Former Kentucky running back Stanley “Boom” Williams doesn’t worry that he’s the smallest player on the field. And he doesn’t worry that he’s one of seven running backs attempting to make the Cincinnati Bengals’ roster this summer.
He’s just taking it all in.
“For me, at the end of the day, I just wanted a shot. That’s all I could ask for,” said Williams, who signed as an undrafted free agent with the Bengals after opting to leave Kentucky at the end of his junior season. “It’s such a blessing to come out here and be able to showcase my talents and be able to get my shot. It all just boils down to coming out here and just making the best of what you could do every day — just being the best version of yourself every time you step on the field.”
At 5-foot-8, Williams is the shortest Bengal on the expanded roster for the preseason OTAs (organized team activities). At 190 pounds, he’s the sixth-lightest just ahead of three cornerbacks, a wide receiver and one of the two kickers.
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“I’ve always been kind of the smallest guy on the team, but for me, my job is to just come out here and make plays and try to put myself out here where the coaches notice me — where I can be on that 53-man roster once the season starts and help this team any way that I can,” Williams said.
To do that, Williams must compete with six other backs, including veteran Jeremy Hill, who figures to be battling with second-round pick Joe Mixon for the starting role.
Giovani Bernard, a runner more like Williams, has a proven track record of four NFL seasons but had last season cut short by an ACL tear. Bernard has participated in OTAs in a limited capacity and is expected to be healthy by opening day.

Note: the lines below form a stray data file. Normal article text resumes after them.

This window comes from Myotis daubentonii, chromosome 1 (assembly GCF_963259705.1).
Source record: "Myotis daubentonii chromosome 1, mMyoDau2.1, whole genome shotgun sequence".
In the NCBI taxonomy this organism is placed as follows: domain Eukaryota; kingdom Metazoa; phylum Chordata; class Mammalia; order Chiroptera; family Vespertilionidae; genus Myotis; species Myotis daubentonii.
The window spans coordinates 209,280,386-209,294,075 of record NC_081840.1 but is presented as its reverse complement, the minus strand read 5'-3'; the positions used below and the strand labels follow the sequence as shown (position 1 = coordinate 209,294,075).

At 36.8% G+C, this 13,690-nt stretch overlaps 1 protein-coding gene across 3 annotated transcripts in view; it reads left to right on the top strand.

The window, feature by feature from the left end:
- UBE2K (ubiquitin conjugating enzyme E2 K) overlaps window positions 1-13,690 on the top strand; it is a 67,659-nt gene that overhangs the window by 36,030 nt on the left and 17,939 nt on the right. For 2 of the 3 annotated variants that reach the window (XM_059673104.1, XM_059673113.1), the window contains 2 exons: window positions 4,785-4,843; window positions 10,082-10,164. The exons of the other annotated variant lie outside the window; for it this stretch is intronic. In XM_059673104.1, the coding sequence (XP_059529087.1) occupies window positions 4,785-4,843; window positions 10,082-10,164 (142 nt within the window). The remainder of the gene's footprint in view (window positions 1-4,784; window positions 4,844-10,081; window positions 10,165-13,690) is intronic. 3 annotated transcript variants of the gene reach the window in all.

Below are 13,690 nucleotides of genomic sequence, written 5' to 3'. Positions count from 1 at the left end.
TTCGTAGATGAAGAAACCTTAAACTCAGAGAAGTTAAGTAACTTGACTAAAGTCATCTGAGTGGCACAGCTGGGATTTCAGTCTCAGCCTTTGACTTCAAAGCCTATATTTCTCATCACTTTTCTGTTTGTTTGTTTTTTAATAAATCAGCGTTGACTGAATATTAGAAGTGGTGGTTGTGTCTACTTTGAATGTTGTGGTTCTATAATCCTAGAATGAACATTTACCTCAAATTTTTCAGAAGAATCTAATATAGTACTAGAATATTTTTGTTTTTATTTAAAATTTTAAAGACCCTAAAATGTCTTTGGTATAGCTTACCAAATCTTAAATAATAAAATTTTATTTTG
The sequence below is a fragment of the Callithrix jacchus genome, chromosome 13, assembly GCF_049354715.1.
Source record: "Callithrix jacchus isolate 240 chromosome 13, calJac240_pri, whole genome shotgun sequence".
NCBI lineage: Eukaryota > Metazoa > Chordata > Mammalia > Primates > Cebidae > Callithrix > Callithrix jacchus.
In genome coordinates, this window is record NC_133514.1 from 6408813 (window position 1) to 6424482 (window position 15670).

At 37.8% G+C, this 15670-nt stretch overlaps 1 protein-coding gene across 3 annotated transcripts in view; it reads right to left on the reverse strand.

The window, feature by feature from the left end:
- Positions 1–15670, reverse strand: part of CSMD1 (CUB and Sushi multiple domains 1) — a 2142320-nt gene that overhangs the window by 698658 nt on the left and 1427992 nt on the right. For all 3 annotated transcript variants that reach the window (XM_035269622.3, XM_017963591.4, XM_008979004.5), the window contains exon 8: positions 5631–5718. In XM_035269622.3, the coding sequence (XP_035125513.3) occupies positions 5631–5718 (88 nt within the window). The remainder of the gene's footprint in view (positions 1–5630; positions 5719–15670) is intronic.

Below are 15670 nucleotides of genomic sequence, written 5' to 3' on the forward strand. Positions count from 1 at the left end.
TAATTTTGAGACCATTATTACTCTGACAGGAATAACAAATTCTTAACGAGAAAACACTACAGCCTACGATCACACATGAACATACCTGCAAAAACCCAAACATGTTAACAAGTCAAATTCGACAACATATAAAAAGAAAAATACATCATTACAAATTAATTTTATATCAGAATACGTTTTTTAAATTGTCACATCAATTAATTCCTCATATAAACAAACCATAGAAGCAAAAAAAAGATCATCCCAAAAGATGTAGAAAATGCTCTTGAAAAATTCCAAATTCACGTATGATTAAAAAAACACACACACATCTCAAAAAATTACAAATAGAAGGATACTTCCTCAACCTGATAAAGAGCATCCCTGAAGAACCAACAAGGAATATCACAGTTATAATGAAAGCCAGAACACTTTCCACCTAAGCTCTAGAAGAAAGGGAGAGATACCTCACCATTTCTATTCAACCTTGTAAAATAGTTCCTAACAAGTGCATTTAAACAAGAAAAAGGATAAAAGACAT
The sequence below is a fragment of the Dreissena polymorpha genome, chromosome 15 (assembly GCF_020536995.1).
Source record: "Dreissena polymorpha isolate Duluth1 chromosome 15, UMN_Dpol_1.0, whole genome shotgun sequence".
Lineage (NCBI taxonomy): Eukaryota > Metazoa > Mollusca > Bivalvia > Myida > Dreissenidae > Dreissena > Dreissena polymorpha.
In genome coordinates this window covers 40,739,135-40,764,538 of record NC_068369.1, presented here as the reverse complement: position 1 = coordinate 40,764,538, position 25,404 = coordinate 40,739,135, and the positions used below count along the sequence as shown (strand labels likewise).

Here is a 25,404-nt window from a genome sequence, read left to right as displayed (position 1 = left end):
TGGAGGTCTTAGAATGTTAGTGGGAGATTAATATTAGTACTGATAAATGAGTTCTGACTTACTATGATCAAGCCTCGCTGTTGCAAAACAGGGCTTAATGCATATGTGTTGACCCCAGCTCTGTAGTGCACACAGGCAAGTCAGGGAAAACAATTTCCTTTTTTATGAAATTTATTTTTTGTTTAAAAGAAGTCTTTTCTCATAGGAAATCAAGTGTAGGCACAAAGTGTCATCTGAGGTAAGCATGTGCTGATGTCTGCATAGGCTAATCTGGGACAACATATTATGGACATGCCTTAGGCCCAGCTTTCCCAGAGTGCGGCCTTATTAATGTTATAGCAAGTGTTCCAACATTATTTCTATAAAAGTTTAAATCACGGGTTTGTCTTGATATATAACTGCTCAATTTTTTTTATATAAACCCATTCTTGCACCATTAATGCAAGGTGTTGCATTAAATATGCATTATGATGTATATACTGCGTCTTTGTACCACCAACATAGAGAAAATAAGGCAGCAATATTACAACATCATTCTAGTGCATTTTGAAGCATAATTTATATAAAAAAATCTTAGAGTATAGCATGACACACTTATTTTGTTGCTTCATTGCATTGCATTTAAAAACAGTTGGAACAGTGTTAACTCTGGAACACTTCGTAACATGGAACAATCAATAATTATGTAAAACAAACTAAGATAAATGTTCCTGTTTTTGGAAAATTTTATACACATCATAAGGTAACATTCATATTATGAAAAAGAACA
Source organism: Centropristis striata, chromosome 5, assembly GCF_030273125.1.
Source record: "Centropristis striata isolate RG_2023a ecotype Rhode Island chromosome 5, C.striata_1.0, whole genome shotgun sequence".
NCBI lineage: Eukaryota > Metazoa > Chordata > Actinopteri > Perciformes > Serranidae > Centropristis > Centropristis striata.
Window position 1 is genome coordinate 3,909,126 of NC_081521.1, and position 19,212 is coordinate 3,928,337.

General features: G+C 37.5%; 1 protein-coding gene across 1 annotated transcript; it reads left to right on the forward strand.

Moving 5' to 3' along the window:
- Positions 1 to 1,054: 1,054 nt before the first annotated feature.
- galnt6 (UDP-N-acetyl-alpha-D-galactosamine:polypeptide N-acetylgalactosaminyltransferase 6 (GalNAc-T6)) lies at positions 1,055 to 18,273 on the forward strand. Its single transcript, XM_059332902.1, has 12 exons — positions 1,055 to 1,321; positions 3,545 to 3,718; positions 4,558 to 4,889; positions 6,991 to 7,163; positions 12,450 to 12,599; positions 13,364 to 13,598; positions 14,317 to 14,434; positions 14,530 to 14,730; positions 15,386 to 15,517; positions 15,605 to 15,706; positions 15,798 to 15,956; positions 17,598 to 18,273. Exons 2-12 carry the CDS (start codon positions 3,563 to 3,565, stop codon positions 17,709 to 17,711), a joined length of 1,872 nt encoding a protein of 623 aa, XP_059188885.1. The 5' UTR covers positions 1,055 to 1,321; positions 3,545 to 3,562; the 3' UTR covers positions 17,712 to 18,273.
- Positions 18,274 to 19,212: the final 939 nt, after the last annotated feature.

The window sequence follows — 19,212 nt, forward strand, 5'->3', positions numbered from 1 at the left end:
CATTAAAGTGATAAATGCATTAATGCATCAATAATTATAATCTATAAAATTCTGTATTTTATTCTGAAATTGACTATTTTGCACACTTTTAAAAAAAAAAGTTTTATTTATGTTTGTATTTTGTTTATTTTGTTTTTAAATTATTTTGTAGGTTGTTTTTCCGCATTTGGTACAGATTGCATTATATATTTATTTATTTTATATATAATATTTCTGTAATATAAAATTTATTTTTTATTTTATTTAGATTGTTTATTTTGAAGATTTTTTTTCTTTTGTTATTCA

The Bengals also have longtime special teams captain Cedric Peerman listed at running back and another free agent signing this year out of Texas-San Antonio in Jarveon Williams. Tra Carson, a 2016 free agent signing out of Texas A&M, earned a spot on the practice squad last year.
A hamstring pull limited Williams during workouts in early May, but he was cleared in time to participate in the second of three sets of OTAs last week. The biggest adjustment, of course, has been the speed of the pro game, but he’s gotten used to the Bengals’ routine and has been getting help from his new teammates.
“All the veterans have been showing love and helping me,” Williams said. “A lot of offensive veterans have been helping me with the playbook. It’s a brotherhood. You can tell by the first day that you walk in that it’s a brotherhood just being a part of this team and this organization.”
Williams turned pro after his best season at Kentucky. He ran for 1,170 yards on 171 carries and scored seven touchdowns. He’d been a little injury prone at Kentucky and his size and ball security were concerns for some NFL observers, but Williams performed well at the NFL Combine and drew interest from the Bengals.
“They called me once the draft was over and told me I’d be a part of their team,” Williams said. “It was a very big moment for me and my family. From that point on, I’ve just tried to make the best of every opportunity that I have out here.”
During Tuesday’s OTAs, Williams had a few drops and did a few punitive pushups, but he knows having bad days are a part of what he’s attempting to do.
“Some days are going to be rough,” he said. “You just have to come out and rebound and hopefully learn from the things that you missed and learn from the film and be able to correct those things and tomorrow have a better day.”
Buccaneers at Bengals
When: 7:30 p.m. Friday, Aug. 11